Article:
Arriving for the first time in Yangon was a shock. Tired and jet lagged I walked out of our guesthouse the first morning in search of bottled water and it was, well... overwhelming. Chaotic. Dirty. Busy. Poor.
I wondered if one reason for the seeming chaos when you first arrive is that mostly there's no clear delineation between road, and pedestrian and shop life. I hadn't realised before quite how useful pavements, but here the edge of the road and the beginning of the shop/house is unclear.
Walking from A to B involves pushing around stalls on the street, avoiding motorbikes weaving in and out - or parked randomly, and stepping around piles of rubbish. There are women on tiny stools with charcoal burners and a wok selling fried things, or with a sack or basket on the ground selling fruit or meat.
For some reason, that first day in Yangon all the street food appeared to be offal or crickets, and while I can eat the latter, I draw the line at the former. As you walked along in your flipflops/jandals, keeping a close eye on where you were treading, the inevitable breaks in the roadside drains released foul smells, the litter was depressing, the mud unavoidable. The houses were crowded and blackened. It was hot and oppressively humid.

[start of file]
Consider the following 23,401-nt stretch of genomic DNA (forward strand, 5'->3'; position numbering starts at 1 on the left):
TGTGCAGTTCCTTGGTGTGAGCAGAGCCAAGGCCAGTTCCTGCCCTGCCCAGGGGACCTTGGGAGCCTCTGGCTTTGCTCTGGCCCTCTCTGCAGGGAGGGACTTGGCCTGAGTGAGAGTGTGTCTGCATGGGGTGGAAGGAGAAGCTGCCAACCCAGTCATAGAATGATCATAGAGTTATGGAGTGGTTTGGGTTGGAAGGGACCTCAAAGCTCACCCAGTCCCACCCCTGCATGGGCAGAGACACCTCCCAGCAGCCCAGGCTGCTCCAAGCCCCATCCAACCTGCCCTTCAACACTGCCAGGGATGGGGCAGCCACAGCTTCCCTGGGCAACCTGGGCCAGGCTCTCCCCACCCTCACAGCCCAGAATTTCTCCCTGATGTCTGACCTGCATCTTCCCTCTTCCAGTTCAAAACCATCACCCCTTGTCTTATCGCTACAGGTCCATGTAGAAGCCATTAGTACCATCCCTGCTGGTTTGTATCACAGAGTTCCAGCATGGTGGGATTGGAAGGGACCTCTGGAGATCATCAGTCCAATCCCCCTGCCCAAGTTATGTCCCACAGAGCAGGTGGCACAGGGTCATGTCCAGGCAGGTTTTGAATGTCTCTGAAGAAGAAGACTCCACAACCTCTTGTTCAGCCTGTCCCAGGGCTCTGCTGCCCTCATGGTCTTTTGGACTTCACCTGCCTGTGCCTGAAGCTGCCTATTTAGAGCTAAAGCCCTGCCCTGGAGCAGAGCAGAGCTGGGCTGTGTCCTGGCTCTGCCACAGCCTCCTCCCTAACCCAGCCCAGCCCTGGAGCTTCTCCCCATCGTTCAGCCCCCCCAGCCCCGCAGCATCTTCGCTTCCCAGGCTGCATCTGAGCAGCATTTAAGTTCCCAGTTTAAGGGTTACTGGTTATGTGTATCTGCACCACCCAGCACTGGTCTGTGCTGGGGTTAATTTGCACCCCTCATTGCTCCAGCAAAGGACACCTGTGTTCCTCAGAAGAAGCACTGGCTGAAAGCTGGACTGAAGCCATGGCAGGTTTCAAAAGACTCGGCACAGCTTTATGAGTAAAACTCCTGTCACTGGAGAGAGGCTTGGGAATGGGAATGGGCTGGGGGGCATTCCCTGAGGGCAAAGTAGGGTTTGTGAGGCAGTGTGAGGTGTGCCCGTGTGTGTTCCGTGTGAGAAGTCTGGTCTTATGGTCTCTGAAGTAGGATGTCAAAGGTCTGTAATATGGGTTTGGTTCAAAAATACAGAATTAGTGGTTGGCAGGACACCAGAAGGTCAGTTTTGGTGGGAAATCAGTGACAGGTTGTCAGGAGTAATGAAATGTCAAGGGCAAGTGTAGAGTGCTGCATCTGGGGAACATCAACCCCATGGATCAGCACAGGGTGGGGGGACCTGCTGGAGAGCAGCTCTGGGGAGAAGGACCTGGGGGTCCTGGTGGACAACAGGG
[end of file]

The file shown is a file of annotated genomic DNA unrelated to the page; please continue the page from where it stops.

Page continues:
Kids who looked eight and were possibly 12, but anyway should have been in school, were working in tea shops, and skinny, undersized guys peddled heavy sacks around on dilapidated cycle rickshaws. There were lame, mangy, flea-ridden dogs scratching themselves everywhere. We headed down country as soon as we could.
Of course, by the time we came back a couple of weeks later, everything seemed subtly different. The chaos was still there, but normal, the fear of the street food was gone (and funnily enough it wasn't all offal and crickets), there was even a certain sophistication in some of Yangon's faded edifices. The weather was just slightly cooler and clear. Still, poverty is more noticeable in a big city - the tiny, dark rooms where whole families sleep on the floor, the open drains, the working kids, the blackened crumbling buildings, the dirt and rubbish.
But, sadly (or perhaps inevitably), after a while the poverty becomes unexceptionable. Instead of being overwhelming, my overriding thought on returning to Yangon was amazement at the resilience and remarkable cheerfulness and friendliness of people living in a way that seems unbearable to a spoilt westerner.